Cancel Culture: Why We Should Cancel It

Cancel Culture

If there is one thing that everyone can agree on in 2020, it’s that ‘cancel culture’ has depleted our tolerance. The chances of getting shunned for saying something that isn’t favorable to the masses are pretty high.

The idea of publicly ‘canceling’ individuals, brands, and organizations dates back to earlier times. However, the 2020 pandemic has fueled our anger mob mentality.

But here’s the thing about cancel culture, it creates an ‘us vs them’ environment. It’s emanated from a mob-like mentality. If you say something off, you are shamed for life.

On why accountability is important

If we aren’t learning from our mistakes, how can we hold ourselves accountable to be more ethical than the societies we grew up in?

The answer to this question is in the keyword ‘accountability.’ For the longest time, people who raise their voices against injustices have been making the world a better place.

But, “canceling people” does not aim to hold people accountable for their actions, but rather, it normalizes the ideas of shame and dismay.

Actress Jameela Jamil, who is now a strong advocate of the body positivity movement,  recalled in an interview with Trevor Noah that she didn’t always have these beliefs. However, years of accountability and learning from her mistakes have taught her to constantly strive to become a  better person.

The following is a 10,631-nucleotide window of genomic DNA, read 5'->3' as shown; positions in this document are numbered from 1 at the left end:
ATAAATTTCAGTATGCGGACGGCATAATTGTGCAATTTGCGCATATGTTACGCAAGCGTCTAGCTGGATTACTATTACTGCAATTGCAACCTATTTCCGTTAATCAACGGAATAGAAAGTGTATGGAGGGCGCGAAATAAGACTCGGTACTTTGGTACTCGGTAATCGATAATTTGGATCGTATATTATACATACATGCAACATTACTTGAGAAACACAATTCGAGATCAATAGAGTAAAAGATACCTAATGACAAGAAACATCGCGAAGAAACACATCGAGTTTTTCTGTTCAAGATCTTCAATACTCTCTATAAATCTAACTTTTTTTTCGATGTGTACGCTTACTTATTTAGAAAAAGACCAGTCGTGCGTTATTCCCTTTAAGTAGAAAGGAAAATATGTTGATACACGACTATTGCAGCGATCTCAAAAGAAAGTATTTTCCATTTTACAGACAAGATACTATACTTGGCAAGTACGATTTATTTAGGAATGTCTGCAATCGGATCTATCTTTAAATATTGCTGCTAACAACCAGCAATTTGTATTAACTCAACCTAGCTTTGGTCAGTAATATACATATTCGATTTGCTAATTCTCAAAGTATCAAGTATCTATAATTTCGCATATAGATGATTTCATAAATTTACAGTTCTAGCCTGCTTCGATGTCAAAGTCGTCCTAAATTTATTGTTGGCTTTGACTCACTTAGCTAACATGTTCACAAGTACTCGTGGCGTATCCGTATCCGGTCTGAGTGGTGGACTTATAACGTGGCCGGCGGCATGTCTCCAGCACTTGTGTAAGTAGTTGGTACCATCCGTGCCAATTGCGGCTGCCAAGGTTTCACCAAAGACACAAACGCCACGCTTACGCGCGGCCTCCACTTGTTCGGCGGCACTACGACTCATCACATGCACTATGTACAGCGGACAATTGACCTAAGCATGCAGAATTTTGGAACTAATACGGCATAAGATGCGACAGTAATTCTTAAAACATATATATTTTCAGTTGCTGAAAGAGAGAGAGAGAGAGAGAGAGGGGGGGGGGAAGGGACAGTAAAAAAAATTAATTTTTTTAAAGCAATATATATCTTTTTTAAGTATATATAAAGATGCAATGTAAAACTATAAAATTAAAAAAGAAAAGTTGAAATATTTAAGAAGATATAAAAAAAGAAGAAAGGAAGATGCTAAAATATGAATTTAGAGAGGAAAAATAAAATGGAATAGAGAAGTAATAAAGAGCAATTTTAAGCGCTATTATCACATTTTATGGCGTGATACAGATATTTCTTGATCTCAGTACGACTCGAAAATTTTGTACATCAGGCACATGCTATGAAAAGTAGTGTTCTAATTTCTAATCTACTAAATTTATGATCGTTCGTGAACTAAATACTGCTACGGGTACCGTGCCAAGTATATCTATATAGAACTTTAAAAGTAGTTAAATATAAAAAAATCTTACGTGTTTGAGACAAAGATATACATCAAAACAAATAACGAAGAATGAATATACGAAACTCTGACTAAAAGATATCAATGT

Understanding that cancel culture is toxic is not an excuse to let people get away with mistakes. It is; however, allowing those individuals to atone for their bad behavior.

On the importance of callout culture

The inherent problem, thus, is in the rhetoric behind ‘cancel’ culture. Callout culture, on the other hand,  is more about accountability than cancellation which can often be passive and dismissive.

Cancel culture comes from a ‘holier-than-thou’ attitude. The canceling police feel it’s their right to sentence brands or organizations that make mistakes as guilty for life. It diminishes the party at fault off of the maps for good. This person does not exist anymore and their name has a negative connotation for life. Therefore, there is no room for them to redeem themselves.

However, that does not mean that we can just let rapists and rape apologists off the hook in the name of being anti-cancel culture. In some cases, a bit of cancellation is necessary. A society that chooses to let bad behavior go unnoticed on the premise of ‘all humans make mistakes’ is dangerous and toxic.

It is so important to cultivate a culture that enables us to correct each other. At the end of the day, if we aren’t actively helping each other grow, how are we expecting our society to be healthy?




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